(Austin, TX, December 1, 2003).
A syrup made with the popular herb echinacea reduced the number of respiratory tract infections in children but did not reduce the severity of infections, according to a new clinical trial to be published in Wednesday’s edition of the Journal of the American Medical Association. The study, conducted by researchers at the University of Washington and Bastyr University, was conducted on 524 children ages 2 to 11 and is one of the largest clinical trials on echinacea published to date.
In a finding that was not part of the trial’s primary outcomes, children in the echinacea group experienced significantly fewer second and third upper respiratory tract infections (URIs) than children in the placebo group in the 4-month trial. In total, parents reported 707 cases of URIs in the study, reported in 407 children. There were 370 cases of URI in children treated with placebo but only 337 URIs in those treated with echinacea. Of the children with at least 1 URI, 64.4% of those receiving placebo had more than 1 URI compared with 52.3% of children receiving echinacea (P= .015).
As stated by the study’s authors, “It is conceivable that echinacea stimulated an immune response in study children that was too late to modify the URI for which it was given but provided a window of protection against another URI in the child.”
“Curiously, the press release from JAMA does not mention this important trend, nor is it mentioned in the study’s abstract. We suspect that some medical writers who rely solely on the press release or the abstract will not be aware of this important benefit of the echinacea used in this study,” said Mark Blumenthal, founder and executive director of ABC.
In the trial, the echinacea syrup did not lessen the duration or severity of the symptoms of the URIs, the primary outcomes that the study intended to measure, as reported by childrens’ parents. Echinacea was observed to be generally safe, “well tolerated” according to the researchers, producing no serious adverse effects. However, there was a higher incidence of rash in the Echinacea group (7.1%) than in the placebo group (2.7%). Blumenthal emphasized that this minor adverse effect does not normally associated with the use of most echinacea products. He speculated that the rashes reported in this study might be due to allergic reactions to pollens in the echinacea preparation, since the product used contained the fresh-pressed juice of the above-ground part of the echinacea made in Germany. There are usually no pollens in echinacea root preparations which constitute a significant share of echinacea products on the U.S. market.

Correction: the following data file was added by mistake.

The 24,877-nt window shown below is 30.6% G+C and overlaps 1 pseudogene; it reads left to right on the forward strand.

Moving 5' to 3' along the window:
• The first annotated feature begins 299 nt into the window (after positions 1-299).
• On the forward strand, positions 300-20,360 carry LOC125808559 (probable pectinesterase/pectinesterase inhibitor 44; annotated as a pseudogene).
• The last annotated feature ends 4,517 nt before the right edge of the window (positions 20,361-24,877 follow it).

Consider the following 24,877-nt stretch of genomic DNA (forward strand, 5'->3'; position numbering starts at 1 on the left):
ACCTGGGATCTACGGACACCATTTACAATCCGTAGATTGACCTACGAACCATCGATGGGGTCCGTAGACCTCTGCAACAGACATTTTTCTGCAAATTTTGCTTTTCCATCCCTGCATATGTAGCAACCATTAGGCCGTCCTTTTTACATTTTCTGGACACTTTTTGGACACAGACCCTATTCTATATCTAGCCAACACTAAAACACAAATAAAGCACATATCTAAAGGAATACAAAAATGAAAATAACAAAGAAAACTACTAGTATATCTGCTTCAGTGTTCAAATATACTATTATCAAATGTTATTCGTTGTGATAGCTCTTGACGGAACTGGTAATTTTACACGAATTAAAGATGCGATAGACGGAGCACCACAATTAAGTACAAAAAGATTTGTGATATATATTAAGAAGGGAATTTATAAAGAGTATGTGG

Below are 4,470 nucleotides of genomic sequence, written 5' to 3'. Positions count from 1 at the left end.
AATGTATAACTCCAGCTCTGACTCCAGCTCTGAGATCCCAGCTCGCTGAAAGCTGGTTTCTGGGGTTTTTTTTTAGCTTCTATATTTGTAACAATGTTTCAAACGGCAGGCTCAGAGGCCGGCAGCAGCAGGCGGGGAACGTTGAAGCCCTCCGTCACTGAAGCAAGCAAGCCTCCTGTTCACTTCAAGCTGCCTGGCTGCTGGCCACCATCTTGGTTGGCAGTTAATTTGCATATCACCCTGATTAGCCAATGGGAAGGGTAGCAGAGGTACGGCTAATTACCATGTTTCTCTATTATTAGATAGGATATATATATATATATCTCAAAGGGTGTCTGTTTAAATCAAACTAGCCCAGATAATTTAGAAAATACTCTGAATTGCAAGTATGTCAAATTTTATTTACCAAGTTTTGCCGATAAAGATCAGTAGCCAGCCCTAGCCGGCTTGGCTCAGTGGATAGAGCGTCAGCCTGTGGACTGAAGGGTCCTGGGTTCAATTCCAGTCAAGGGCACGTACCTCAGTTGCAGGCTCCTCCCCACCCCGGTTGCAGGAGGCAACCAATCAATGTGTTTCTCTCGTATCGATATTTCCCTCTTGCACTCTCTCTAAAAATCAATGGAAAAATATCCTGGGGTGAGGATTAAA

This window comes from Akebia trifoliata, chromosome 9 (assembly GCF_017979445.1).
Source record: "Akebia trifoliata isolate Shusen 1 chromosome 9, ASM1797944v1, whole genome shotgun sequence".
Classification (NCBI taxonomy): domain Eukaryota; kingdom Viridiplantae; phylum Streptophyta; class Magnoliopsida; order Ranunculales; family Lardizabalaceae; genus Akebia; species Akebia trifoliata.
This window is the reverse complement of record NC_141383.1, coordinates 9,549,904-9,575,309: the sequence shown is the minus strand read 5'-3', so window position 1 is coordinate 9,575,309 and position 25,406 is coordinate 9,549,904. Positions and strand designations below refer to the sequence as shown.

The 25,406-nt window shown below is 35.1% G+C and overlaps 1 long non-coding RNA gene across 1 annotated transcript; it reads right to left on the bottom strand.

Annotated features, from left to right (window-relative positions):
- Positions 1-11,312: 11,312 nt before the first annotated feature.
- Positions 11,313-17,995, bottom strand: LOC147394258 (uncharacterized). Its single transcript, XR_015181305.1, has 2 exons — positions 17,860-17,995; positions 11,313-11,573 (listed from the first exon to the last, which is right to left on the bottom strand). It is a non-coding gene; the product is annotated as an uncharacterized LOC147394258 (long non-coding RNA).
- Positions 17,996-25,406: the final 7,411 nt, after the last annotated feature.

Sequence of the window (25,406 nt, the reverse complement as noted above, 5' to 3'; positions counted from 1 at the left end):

According to Dr. Rick Kingston, Associate Professor of Experimental and Clinical Pharmaocology at the College of Pharmacy at the University of Minnesota and an acknowledged expert on adverse reactions “Although there was a statistically higher incidence of rash in the echinacea group compared to the placebo group, the overall occurrence was relatively low in both groups. This should not necessarily preclude the use of echinacea as the potential benefit of reducing subsequent URIs is significant.”
Echinacea was the most widely used medicinal plant of the Indians of the Great Plains and was popular in a branch of American medicine in the late 1800s and early 1900s. Echinacea preparations can be made from either the roots and/or above-ground portions of three different species of the plant. The large body of scientific literature on various echinacea preparations suggests that echinacea safely improves immune system function and can be effective in treating symptoms of URI when used at the first sign of a cold or flu. Echinacea ranked third in sales in mainstream retail markets in 2002.
The American Botanical Council is the nation's leading non-profit organization addressing research and educational issues regarding herbs and medicinal plants. The 15-year-old organization occupies a 2.5 acre site in Austin, Texas where it publishes HerbalGram, a peer-reviewed journal, and its new reference book, The ABC Clinical Guide to Herbs, containing an extensive monograph on the safety and efficacy of Echinacea and 28 other popular herbs. Information contact: ABC at P.O. Box 144345, Austin, TX 78714-4345, ph: 512-926-4900, fax: 512-926-2345. Website: www.herbalgram.org.
ReferenceTaylor JA, Weber W, Standish L, Quinn H, Goesling J, McGann M, Calabrese C. Efficacy and safety of Echinacea in treating upper respiratory tract infections in children: A randomized controlled trial. J Amer Med Assn Dec 3, 2003;290(21):2824-30.
News ReleaseContact: Cheryl Dipper American Botanical Council P.O. Box 144345, Austin, TX 78714-4345Phone: 512-926-4900; Fax: 512-926-2345 Website: www.herbalgram.org